A recent study on same-sex marriage confirmed my already strident pro-equality view on the issue.
The nonprofit Iowa Center for Public Affairs Journalism, led by University of Iowa journalism Associate Professor Stephen Berry, found that nearly a year and a half after the unanimous Iowa Supreme Court ruling — surprise! — marriage in Iowa remains strong. In fact, since the Varnum v. Brien decision, divorces have declined to their lowest level since 1968, at 7,286.
One more second.
The Varnum decision directly affected my family. My mothers were married for the second and third times last year. (The first time was a commitment ceremony in 1996, the second time was the legit marriage in early October 2009 — so Mom 2 could get on Mom 1's health insurance after she lost her job — and the third time included the whole ceremony, with family and friends, later in October.)
And 14/one year(s) later, they're still going strong, despite having to deal with a debilitating disease (multiple sclerosis), a brief period of unemployment, and raising my younger sister and me. And, believe me, that last one is the real testament to the strength of their marriage.
Still, all is not well and good in the heartland. Since Bob Vander Plaats, a candidate for GOP nomination for governor, was defeated, he has turned his focus to the retention votes of three members of the Iowa Supreme Court.
Now, Vander Plaats is a good guy. He worked as a high-school principal, managed a nonprofit, and has been endorsed by Chuck Norris. I really wish I could sit down with him and talk to him about why he is so vehemently opposed to same-sex marriage.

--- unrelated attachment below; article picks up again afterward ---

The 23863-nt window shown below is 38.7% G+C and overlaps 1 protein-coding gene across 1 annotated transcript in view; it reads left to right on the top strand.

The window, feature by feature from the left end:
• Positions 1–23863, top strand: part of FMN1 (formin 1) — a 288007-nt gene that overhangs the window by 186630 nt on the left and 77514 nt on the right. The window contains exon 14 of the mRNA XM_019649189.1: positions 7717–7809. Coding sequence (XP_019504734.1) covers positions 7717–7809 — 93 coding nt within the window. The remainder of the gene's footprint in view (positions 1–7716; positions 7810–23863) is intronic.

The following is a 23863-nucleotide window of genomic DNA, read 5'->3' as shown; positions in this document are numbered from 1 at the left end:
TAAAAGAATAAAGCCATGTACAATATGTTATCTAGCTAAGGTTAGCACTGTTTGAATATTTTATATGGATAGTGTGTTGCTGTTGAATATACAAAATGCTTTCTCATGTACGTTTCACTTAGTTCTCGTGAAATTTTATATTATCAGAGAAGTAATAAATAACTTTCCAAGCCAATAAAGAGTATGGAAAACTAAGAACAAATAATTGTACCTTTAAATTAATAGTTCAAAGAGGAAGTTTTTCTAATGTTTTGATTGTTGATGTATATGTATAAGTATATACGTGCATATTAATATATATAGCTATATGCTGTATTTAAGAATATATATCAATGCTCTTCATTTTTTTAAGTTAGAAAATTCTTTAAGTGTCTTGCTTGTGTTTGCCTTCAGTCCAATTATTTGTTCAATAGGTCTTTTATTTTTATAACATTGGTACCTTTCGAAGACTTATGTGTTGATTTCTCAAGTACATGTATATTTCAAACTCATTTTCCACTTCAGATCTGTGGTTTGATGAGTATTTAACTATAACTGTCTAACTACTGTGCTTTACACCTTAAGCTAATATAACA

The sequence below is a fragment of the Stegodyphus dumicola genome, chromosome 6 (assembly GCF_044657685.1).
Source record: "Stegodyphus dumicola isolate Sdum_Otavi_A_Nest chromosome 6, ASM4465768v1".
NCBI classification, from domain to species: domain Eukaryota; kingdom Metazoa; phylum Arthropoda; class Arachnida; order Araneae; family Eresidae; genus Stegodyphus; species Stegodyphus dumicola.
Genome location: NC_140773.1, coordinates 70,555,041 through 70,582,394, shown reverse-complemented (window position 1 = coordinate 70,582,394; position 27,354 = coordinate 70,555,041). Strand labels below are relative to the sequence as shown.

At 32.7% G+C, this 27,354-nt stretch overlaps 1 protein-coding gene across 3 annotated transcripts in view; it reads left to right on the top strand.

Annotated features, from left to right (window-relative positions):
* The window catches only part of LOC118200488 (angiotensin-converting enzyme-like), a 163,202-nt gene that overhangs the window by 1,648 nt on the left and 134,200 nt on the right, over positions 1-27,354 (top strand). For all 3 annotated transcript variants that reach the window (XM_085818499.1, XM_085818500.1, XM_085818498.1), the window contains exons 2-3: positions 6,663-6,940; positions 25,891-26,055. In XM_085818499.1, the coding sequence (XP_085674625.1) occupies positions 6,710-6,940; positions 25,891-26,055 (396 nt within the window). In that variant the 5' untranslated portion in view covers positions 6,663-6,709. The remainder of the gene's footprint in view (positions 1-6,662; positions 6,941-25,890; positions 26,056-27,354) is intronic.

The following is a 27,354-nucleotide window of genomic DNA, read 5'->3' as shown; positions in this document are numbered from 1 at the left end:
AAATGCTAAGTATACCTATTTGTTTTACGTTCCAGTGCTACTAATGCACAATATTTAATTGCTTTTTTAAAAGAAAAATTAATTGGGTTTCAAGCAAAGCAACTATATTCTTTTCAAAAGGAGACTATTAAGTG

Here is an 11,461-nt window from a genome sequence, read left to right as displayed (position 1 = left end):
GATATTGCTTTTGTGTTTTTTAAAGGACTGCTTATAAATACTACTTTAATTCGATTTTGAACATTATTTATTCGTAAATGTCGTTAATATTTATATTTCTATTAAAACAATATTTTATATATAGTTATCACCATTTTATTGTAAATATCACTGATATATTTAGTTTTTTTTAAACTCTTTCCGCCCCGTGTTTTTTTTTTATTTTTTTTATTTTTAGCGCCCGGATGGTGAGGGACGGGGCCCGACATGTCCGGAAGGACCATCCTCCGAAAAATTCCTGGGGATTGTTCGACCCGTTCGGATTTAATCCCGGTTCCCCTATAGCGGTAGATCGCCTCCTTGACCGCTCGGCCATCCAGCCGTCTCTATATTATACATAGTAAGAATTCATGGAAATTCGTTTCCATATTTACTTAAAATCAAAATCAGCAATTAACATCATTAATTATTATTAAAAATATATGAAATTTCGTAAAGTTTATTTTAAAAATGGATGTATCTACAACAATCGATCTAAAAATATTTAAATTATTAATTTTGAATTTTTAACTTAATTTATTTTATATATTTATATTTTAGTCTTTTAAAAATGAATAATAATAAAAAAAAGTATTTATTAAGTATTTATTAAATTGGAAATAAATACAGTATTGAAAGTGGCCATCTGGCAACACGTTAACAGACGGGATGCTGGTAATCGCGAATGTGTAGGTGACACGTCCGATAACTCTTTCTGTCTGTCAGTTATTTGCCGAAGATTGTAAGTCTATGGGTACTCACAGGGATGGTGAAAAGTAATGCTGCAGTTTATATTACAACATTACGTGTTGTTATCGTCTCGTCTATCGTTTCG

On the campaign trail, he said that were he elected governor, he'd issue an executive order to halt gay marriage, even if it meant he'd be impeached. Do social conservatives really feel like their own marriages are under assault? Are they trying to protect us, the kids produced by these relationships?
Last fall, I had the opportunity, courtesy of Iowa Public Radio's "The Exchange," to talk with a Tea Partier about this very topic. When I mentioned that two lesbian women raised me, her face turned to shock and then concern. She asked if I ever had yearning to meet my father — an anonymous sperm donor.
My answer was — and remains — "no." And no, I don't feel damaged or that my childhood was somehow scarred. Maybe I have, in some way undetectable to me, been permanently harmed by having two moms. I guess I can't be sure.
The truth is though — and this is something that the aforementioned study also reported — we live pretty boring lives.
We do chores. We play board games. We get bored. We celebrate Christmas. We mow our lawns and sweep our garages. We have fights, and we have catharsis. We have faith. And, as I pointed out to my mom (the biological one) the other day, the addition of a marriage certificate to our family doesn't really feel a whole lot different. (She agreed.)
Like our fellow Iowans, we want only to live and let live. At the point that 92 percent of Iowans say that same-sex marriage hasn't affected their lives (as a Des Moines Register poll found last fall), when Iowa divorce rates have reached a 42-year low, and social conservatives have yet to produce a single argument that demonstrates why civil marriage isn't a civil right, you have to wonder what's motivating these people.